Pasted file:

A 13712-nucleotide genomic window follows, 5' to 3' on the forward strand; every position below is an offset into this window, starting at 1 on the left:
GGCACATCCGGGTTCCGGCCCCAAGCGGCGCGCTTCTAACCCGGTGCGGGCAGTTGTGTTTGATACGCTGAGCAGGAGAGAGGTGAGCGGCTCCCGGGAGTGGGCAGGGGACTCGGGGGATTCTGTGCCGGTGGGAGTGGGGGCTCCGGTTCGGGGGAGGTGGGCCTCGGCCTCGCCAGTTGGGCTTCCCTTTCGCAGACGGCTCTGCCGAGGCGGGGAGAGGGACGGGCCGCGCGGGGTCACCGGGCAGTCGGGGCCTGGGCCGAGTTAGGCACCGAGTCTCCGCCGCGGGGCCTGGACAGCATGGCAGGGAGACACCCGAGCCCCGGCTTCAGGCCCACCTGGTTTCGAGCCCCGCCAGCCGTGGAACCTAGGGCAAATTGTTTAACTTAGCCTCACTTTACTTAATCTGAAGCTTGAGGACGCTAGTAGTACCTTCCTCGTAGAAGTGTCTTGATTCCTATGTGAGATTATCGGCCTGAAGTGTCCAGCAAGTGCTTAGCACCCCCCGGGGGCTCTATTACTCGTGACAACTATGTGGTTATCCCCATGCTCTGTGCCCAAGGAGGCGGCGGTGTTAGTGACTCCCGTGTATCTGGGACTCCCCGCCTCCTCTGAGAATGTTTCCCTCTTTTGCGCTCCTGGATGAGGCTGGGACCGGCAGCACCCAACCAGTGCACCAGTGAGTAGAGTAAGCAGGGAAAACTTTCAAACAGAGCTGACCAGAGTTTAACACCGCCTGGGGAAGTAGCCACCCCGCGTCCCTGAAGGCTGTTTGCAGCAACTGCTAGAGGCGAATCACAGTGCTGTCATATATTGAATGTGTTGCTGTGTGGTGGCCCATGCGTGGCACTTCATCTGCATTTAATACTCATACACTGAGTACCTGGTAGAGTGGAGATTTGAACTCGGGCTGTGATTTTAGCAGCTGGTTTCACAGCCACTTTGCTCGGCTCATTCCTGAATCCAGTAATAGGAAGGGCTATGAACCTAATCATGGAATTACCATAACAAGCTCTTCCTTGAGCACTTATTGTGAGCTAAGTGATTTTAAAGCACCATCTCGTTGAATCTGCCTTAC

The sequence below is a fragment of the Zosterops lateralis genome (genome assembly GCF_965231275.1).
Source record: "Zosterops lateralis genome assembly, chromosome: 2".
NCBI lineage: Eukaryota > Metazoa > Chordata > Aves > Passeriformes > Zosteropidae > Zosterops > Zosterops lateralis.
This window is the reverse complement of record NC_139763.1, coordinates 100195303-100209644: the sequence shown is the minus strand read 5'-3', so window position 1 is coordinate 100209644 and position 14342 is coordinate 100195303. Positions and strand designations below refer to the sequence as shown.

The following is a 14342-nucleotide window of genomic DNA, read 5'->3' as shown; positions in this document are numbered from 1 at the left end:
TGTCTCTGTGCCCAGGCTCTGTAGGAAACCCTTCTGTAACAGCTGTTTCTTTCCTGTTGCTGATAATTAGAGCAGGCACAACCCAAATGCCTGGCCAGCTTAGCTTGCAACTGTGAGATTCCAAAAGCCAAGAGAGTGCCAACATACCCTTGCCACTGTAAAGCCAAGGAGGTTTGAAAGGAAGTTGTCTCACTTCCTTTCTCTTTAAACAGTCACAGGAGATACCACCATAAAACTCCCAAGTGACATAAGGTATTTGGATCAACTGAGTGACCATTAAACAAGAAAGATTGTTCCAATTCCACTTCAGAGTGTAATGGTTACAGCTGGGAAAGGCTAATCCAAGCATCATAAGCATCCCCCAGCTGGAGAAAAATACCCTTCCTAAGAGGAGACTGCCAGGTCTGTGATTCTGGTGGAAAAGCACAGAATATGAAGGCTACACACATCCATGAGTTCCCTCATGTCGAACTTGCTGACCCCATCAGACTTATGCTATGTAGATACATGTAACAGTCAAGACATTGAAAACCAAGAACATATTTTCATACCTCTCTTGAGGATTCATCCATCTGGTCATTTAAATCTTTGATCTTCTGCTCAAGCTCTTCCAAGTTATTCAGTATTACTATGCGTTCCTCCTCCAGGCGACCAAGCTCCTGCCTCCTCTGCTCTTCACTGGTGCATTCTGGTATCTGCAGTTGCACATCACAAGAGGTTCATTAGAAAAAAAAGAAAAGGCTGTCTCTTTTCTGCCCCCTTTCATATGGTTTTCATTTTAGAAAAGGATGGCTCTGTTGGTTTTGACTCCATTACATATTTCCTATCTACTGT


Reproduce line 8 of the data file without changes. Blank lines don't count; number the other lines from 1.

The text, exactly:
TGTCTCTGTGCCCAGGCTCTGTAGGAAACCCTTCTGTAACAGCTGTTTCTTTCCTGTTGCTGATAATTAGAGCAGGCACAACCCAAATGCCTGGCCAGCTTAGCTTGCAACTGTGAGATTCCAAAAGCCAAGAGAGTGCCAACATACCCTTGCCACTGTAAAGCCAAGGAGGTTTGAAAGGAAGTTGTCTCACTTCCTTTCTCTTTAAACAGTCACAGGAGATACCACCATAAAACTCCCAAGTGACATAAGGTATTTGGATCAACTGAGTGACCATTAAACAAGAAAGATTGTTCCAATTCCACTTCAGAGTGTAATGGTTACAGCTGGGAAAGGCTAATCCAAGCATCATAAGCATCCCCCAGCTGGAGAAAAATACCCTTCCTAAGAGGAGACTGCCAGGTCTGTGATTCTGGTGGAAAAGCACAGAATATGAAGGCTACACACATCCATGAGTTCCCTCATGTCGAACTTGCTGACCCCATCAGACTTATGCTATGTAGATACATGTAACAGTCAAGACATTGAAAACCAAGAACATATTTTCATACCTCTCTTGAGGATTCATCCATCTGGTCATTTAAATCTTTGATCTTCTGCTCAAGCTCTTCCAAGTTATTCAGTATTACTATGCGTTCCTCCTCCAGGCGACCAAGCTCCTGCCTCCTCTGCTCTTCACTGGTGCATTCTGGTATCTGCAGTTGCACATCACAAGAGGTTCATTAGAAAAAAAAGAAAAGGCTGTCTCTTTTCTGCCCCCTTTCATATGGTTTTCATTTTAGAAAAGGATGGCTCTGTTGGTTTTGACTCCATTACATATTTCCTATCTACTGT